Q)There is a lot of stigma in our society about poor mental health. On top of it, depression during postpartum isn’t something families of the woman would want to know. How should such women convince their families to seek help?
Shreya Mitra- You do not need to depend on your family for your mental health. This information does not come from a general doctor. It is usually experienced when a woman is going through it. Often when women share it, they are dismissed for overreacting.
But I would say that you should consult a doctor. It would be best if you did not refrain from it because your family is not supporting you.
Q) The majority of India’s population falls in the middle-class margin. Women of such families usually do not have access to a psychiatrist. What would be your advice to them as a person and a mother who has faced this?
Shreya Mitra- True. I believe there are now many free resources for people who cannot afford mental health services, for example, Practo. If someone can not access that also, I would recommend taking a break for themselves.
They should step out in the sun, walk and drink ample water. Do not mother all day; take time for yourself. It will take time to adjust. It would help if you kept recharging yourself.
Q)You also advocate for clubfoot in children. What was your reaction when you discovered that your son had clubfoot? How did you and your partner navigate through that?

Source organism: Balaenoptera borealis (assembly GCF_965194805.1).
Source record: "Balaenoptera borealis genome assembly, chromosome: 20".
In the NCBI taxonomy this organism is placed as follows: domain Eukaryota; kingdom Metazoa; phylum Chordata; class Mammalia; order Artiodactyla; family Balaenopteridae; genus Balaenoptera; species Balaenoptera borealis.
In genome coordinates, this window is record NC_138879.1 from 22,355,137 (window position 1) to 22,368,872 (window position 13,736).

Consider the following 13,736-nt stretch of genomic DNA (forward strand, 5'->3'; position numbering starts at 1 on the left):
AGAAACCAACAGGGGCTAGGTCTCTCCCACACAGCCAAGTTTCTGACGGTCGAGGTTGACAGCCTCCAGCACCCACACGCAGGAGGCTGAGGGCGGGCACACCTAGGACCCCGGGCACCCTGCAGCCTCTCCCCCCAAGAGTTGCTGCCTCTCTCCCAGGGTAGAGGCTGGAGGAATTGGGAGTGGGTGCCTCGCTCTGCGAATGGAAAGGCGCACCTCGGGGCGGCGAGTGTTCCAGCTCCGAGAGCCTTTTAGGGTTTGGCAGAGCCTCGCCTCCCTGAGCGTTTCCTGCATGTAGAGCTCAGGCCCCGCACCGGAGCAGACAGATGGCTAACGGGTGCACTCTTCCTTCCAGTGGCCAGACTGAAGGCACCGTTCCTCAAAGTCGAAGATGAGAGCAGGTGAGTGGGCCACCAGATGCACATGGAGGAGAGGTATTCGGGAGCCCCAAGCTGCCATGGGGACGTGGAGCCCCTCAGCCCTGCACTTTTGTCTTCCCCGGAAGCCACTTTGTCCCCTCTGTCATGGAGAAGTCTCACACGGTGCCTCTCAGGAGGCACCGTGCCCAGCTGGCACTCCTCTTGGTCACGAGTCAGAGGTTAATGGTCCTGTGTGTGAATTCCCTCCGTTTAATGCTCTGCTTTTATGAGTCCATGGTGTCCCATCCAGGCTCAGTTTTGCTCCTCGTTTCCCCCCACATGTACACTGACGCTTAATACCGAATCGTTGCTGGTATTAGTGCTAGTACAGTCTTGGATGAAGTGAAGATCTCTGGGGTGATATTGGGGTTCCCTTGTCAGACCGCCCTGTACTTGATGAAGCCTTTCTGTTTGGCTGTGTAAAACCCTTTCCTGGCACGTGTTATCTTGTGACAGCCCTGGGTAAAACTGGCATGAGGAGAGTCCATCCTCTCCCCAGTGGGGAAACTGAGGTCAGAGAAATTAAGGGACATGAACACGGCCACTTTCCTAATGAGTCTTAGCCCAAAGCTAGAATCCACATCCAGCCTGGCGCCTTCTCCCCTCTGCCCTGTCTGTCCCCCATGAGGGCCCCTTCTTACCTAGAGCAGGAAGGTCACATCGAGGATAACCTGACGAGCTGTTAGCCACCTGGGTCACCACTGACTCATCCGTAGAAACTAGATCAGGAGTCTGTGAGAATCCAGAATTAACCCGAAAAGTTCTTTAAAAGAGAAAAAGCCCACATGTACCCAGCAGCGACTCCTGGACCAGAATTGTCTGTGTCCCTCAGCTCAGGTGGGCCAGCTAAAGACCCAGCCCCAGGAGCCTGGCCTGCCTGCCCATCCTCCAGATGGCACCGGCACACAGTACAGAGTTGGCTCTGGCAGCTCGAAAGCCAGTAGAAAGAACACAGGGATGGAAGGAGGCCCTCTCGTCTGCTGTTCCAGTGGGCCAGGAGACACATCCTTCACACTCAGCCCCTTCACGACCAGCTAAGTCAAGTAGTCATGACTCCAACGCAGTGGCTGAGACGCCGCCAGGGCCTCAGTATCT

Shreya Mitra- During my 20th week of pregnancy, we learned that Shaan would be born with a clubfoot. Our first reaction was questions like Is it permanent? Is it a handicapped condition? Is it reversible? During the anomaly scan, we were told that this is a correctable condition.
When we discovered it was the right condition, we started talking to orthopedics and preparing ourselves for the treatment. We had four months to try to handle the situation.
Q) In western countries, first-time mothers usually take courses or read books to learn about parenting. In India, a girl usually learns that from her mother. However, there are cases when due to certain circumstances, certain women do not have a clue about what to do. What would you suggest to those new?
Shreya Mitra- I believe there’s no fixed way to motherhood, and everyone figures out the journey themselves. No two mothers can mother the same way. No two children are the same, so you cannot copy-paste the same thing to two children.
Q) How do you aim to increase awareness about maternal mental health?
Shreya Mitra- I have been collaborating with many mental health professionals. I have also volunteered at a suicide help center. And I am blogging continuously to increase awareness about maternal mental health in India.
Q) You believe in positive parenting and “real motherhood” Tell us more about it.
Shreya Mitra- I believe every parent is doing the best for their child. I think most parents try not to practice the traditional Indian parenting style of hitting the child, manipulating them, etc. As for a mother, there is no perfect mother. You do not need to try becoming one.
On social media, we see a lot of advice going on. But real motherhood is “messy,” real motherhood is “hard,” and it is also very “soul-satisfying.” It is a mix of many things.
Shreya Mitra is a brave woman who still stands tall after enduring many difficulties in her life. She is leaving no stone unturned in helping other women worldwide speak for their mental health and about clubfoot. Fighting her own battles and coming out stronger, she surely proves to be an inspiration and a great learning source for many new parents and would-be parents.